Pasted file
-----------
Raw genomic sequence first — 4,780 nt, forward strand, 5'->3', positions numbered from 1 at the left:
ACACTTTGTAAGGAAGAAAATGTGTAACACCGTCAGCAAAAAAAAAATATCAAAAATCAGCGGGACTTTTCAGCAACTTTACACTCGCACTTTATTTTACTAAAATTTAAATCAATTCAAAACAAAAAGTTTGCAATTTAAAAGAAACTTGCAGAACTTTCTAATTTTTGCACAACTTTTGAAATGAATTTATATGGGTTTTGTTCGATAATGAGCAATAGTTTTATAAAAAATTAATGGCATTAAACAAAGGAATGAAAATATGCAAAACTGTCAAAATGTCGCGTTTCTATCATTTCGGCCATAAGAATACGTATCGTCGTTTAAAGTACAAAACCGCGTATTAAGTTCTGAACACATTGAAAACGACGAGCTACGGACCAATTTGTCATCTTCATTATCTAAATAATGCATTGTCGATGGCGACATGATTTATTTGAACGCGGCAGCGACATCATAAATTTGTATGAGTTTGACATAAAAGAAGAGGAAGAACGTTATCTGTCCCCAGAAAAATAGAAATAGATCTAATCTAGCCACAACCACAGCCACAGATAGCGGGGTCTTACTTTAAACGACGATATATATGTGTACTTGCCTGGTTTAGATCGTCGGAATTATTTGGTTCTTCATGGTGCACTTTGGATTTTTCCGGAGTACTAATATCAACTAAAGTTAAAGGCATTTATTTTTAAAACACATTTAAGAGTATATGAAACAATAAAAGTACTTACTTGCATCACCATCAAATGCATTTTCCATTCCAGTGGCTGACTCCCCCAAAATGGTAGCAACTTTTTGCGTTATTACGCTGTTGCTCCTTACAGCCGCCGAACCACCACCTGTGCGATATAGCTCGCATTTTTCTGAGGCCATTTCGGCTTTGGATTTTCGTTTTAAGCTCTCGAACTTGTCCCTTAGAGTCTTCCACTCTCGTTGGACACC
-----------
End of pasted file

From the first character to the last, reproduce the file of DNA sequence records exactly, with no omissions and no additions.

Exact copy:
Raw genomic sequence first — 4,780 nt, forward strand, 5'->3', positions numbered from 1 at the left:
ACACTTTGTAAGGAAGAAAATGTGTAACACCGTCAGCAAAAAAAAAATATCAAAAATCAGCGGGACTTTTCAGCAACTTTACACTCGCACTTTATTTTACTAAAATTTAAATCAATTCAAAACAAAAAGTTTGCAATTTAAAAGAAACTTGCAGAACTTTCTAATTTTTGCACAACTTTTGAAATGAATTTATATGGGTTTTGTTCGATAATGAGCAATAGTTTTATAAAAAATTAATGGCATTAAACAAAGGAATGAAAATATGCAAAACTGTCAAAATGTCGCGTTTCTATCATTTCGGCCATAAGAATACGTATCGTCGTTTAAAGTACAAAACCGCGTATTAAGTTCTGAACACATTGAAAACGACGAGCTACGGACCAATTTGTCATCTTCATTATCTAAATAATGCATTGTCGATGGCGACATGATTTATTTGAACGCGGCAGCGACATCATAAATTTGTATGAGTTTGACATAAAAGAAGAGGAAGAACGTTATCTGTCCCCAGAAAAATAGAAATAGATCTAATCTAGCCACAACCACAGCCACAGATAGCGGGGTCTTACTTTAAACGACGATATATATGTGTACTTGCCTGGTTTAGATCGTCGGAATTATTTGGTTCTTCATGGTGCACTTTGGATTTTTCCGGAGTACTAATATCAACTAAAGTTAAAGGCATTTATTTTTAAAACACATTTAAGAGTATATGAAACAATAAAAGTACTTACTTGCATCACCATCAAATGCATTTTCCATTCCAGTGGCTGACTCCCCCAAAATGGTAGCAACTTTTTGCGTTATTACGCTGTTGCTCCTTACAGCCGCCGAACCACCACCTGTGCGATATAGCTCGCATTTTTCTGAGGCCATTTCGGCTTTGGATTTTCGTTTTAAGCTCTCGAACTTGTCCCTTAGAGTCTTCCACTCTCGTTGGACACC